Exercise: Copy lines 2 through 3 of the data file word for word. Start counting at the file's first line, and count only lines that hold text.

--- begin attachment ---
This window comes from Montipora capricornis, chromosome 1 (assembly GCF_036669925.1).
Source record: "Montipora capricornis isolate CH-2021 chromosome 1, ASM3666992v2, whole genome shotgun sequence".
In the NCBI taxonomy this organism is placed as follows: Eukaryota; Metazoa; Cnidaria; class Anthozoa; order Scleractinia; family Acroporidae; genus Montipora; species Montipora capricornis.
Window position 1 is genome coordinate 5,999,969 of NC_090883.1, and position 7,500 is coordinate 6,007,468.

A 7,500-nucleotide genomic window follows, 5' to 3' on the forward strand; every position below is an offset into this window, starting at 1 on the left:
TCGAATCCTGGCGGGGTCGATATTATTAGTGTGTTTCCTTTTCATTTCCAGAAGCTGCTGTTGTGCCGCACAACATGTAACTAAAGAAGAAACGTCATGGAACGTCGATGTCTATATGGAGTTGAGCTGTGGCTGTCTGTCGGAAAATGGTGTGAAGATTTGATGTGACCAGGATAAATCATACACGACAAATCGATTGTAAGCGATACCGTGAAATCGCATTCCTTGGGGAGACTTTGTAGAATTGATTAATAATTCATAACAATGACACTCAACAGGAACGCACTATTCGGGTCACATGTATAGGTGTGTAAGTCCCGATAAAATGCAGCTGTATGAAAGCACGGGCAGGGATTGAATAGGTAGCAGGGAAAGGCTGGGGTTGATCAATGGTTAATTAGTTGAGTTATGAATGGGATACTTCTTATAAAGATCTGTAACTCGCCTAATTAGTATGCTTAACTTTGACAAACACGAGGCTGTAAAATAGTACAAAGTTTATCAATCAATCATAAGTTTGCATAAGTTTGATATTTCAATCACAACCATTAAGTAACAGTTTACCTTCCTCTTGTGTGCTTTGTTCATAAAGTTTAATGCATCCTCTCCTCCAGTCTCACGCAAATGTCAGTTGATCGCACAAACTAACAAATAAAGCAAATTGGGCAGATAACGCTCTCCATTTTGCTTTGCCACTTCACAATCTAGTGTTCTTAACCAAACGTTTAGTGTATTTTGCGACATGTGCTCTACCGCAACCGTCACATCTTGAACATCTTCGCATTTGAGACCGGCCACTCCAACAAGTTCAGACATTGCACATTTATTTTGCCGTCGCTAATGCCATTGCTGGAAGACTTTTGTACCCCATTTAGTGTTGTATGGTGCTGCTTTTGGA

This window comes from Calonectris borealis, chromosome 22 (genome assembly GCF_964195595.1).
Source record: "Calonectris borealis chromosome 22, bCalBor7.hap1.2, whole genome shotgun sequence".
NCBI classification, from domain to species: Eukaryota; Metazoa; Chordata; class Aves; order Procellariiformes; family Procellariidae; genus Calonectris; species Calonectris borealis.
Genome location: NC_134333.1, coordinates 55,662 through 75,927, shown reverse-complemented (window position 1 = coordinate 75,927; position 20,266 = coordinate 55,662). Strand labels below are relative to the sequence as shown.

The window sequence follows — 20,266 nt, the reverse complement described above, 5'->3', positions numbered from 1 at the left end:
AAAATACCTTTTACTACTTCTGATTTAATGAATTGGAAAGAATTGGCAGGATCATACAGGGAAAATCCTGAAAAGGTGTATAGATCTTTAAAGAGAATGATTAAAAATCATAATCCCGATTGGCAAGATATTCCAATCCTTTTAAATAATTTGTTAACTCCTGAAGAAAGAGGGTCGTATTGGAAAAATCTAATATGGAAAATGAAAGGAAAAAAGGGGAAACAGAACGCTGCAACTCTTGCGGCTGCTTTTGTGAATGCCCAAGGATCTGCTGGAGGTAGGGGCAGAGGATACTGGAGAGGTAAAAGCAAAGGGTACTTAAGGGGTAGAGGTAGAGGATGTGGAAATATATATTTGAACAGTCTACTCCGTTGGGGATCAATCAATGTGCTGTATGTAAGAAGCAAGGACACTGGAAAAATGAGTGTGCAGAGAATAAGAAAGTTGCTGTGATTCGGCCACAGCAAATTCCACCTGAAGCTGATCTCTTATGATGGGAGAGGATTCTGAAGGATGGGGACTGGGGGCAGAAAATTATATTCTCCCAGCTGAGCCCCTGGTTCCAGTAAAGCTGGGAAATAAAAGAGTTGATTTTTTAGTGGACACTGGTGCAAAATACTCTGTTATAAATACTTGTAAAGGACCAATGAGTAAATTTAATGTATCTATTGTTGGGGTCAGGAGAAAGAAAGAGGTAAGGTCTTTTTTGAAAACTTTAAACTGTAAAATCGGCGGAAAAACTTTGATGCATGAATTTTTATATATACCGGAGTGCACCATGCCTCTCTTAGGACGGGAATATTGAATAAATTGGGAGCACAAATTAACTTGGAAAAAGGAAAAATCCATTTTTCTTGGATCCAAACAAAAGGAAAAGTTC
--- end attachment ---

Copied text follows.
Source record: "Montipora capricornis isolate CH-2021 chromosome 1, ASM3666992v2, whole genome shotgun sequence".
In the NCBI taxonomy this organism is placed as follows: Eukaryota; Metazoa; Cnidaria; class Anthozoa; order Scleractinia; family Acroporidae; genus Montipora; species Montipora capricornis.